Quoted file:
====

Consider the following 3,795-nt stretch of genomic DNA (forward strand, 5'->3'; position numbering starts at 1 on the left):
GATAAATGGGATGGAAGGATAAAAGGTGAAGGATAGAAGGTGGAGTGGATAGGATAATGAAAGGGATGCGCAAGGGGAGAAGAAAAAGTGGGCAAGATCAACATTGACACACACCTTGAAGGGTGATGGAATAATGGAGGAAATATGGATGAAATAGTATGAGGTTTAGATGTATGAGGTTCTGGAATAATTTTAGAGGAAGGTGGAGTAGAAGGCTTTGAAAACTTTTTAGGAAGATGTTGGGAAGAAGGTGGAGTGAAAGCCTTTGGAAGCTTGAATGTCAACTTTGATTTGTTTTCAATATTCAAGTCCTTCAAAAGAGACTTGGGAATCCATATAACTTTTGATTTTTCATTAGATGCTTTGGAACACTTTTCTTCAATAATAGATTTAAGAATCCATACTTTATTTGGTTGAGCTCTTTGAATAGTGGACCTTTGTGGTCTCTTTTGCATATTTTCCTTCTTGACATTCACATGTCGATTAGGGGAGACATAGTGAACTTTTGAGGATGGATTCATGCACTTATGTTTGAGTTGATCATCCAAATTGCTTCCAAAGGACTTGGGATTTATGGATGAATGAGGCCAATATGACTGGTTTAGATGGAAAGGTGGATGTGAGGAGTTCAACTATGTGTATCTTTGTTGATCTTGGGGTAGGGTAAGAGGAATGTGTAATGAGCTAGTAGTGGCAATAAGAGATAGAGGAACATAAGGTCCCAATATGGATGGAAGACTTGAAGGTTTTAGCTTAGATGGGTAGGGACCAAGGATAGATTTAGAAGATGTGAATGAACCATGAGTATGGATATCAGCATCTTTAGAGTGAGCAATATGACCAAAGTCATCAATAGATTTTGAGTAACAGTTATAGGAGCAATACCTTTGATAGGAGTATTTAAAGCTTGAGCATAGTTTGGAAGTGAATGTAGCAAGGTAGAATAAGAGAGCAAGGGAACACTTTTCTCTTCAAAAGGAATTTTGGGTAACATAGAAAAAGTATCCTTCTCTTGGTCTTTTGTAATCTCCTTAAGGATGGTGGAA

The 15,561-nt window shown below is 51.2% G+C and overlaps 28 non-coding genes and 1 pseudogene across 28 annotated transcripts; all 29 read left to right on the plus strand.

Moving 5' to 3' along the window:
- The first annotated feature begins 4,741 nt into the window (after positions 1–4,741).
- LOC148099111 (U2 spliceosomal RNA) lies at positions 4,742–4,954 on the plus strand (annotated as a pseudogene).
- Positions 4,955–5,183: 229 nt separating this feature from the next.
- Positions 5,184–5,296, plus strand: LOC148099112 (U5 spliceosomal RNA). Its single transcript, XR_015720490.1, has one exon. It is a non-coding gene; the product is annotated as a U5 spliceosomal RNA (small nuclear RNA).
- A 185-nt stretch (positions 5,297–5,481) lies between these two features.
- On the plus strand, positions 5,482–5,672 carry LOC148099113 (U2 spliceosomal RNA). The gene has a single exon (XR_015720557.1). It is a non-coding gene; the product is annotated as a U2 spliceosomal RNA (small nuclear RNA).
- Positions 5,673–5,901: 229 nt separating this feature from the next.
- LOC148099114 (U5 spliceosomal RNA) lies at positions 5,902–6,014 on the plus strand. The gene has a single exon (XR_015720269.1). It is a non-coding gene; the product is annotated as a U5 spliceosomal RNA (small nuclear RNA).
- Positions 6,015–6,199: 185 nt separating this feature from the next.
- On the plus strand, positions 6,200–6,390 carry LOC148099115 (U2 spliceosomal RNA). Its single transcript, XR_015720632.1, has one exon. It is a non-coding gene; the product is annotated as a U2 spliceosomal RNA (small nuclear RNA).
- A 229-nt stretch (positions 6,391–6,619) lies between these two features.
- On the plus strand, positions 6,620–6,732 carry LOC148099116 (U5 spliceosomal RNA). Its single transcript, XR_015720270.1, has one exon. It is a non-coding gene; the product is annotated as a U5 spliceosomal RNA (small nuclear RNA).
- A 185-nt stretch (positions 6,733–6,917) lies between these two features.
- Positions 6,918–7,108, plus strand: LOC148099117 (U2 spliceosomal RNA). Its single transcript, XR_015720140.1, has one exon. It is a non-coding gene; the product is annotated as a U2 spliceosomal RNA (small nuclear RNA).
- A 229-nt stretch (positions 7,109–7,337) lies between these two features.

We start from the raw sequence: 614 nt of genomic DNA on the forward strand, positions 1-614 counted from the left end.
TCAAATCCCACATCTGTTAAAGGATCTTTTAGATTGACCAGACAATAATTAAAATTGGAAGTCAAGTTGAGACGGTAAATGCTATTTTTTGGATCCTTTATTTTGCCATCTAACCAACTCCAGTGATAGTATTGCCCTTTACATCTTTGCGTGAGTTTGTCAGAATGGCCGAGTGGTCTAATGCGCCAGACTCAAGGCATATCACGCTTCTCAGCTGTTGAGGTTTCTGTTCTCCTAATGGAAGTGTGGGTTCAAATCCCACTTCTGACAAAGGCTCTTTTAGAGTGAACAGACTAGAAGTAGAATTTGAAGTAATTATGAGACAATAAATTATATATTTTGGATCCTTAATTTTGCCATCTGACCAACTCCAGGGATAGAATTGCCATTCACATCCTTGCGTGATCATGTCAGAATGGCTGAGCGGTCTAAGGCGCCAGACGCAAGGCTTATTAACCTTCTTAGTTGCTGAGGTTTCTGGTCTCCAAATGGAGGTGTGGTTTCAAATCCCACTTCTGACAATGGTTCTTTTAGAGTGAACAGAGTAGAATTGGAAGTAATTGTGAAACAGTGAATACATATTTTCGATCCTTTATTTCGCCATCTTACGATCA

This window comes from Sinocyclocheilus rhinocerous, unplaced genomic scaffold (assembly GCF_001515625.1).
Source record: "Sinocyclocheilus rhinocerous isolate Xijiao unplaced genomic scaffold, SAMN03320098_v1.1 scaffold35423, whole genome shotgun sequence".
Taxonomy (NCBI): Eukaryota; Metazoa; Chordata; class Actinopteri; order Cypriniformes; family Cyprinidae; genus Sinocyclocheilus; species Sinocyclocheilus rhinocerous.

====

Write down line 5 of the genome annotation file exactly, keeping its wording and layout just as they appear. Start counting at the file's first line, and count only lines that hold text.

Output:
- The first annotated feature begins 4,741 nt into the window (after positions 1–4,741).